joared said...

I think any doctor or surgeon who did that was mentally ill, or momentarily lost his senses. There’s nothing cutesie or humorous about it in my view. I find it distressing that none of the medical personnel who would have assisted him in the operating room apparently did nothing to halt the behavior or, if unable to do so, did not immediately report him afterward. Some action should have been taken against them, too.

nick said...

Joared: Indeed, he momentarily lost his senses. He simply didn't realise the gravity of what he was doing. Yes, someone should have reported him, but see my reply to Bijoux just above.

Ursula said...

May I pipe up once more in support of my earlier comment?

Two quotes from the same article:

"The renowned liver, spleen and pancreas surgeon used an argon beam, used to stop livers bleeding during operations and to highlight an area due to be worked on, to sign his initials into the patients’ organs. The marks left by argon are not thought to impair the organ’s function and usually disappear by themselves."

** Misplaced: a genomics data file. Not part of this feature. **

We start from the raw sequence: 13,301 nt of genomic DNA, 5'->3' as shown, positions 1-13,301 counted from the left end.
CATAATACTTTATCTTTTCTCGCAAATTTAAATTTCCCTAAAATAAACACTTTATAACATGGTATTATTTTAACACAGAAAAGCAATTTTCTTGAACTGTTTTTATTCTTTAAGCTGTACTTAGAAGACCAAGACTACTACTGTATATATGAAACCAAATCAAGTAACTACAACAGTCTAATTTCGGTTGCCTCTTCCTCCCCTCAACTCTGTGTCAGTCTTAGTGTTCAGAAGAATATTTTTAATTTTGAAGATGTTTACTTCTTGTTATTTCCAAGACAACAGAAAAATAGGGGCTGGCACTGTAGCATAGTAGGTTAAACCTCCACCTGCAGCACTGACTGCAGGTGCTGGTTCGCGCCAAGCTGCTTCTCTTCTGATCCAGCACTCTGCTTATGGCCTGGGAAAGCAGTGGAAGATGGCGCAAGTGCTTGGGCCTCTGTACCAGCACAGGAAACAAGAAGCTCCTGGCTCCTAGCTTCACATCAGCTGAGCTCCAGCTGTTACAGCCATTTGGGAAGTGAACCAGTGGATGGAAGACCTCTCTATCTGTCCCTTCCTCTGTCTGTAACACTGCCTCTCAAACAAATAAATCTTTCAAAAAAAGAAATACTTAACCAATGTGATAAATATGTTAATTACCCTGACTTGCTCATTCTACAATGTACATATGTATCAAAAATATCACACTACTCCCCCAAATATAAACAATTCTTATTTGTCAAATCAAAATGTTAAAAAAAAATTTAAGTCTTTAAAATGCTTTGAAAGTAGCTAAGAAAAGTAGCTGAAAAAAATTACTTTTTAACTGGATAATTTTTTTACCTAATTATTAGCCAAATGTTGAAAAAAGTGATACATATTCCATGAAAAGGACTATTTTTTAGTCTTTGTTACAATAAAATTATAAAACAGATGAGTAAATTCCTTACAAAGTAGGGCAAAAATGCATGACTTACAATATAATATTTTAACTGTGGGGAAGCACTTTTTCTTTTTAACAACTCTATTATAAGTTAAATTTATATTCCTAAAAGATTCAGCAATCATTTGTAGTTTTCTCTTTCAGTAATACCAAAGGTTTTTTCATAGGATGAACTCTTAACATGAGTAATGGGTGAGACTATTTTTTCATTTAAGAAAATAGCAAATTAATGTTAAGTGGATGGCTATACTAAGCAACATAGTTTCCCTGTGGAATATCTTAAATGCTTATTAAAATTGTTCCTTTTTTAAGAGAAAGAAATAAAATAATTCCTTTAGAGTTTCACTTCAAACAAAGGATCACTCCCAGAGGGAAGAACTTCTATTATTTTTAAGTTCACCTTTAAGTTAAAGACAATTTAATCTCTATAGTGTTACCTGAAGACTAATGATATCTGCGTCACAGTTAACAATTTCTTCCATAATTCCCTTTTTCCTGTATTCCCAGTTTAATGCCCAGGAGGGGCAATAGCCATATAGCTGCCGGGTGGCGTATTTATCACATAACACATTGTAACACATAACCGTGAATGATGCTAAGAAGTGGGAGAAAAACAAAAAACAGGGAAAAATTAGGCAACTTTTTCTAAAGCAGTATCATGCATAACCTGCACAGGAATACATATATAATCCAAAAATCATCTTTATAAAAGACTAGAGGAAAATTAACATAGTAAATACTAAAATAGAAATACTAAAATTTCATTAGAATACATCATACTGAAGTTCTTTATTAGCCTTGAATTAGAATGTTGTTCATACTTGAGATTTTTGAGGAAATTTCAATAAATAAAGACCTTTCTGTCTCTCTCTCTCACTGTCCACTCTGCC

"Following reports of Bramhall’s suspension, his former patient Tracy Scriven told the Birmingham Mail that the surgeon should be immediately reinstated. “Even if he did put his initials on a transplanted liver, is it really that bad? I wouldn’t have cared if he did it to me. The man saved my life,” she said."

You and some of your other readers mention "ego". What ego? It's hardly as if anyone will see this surgeon's handiwork once the liver is safely enclosed in the body's cavity. I rather have my liver tattooed than walk around in an expensive T-shirt with the designer's name emblazened on it (that's "ego" - the designer's).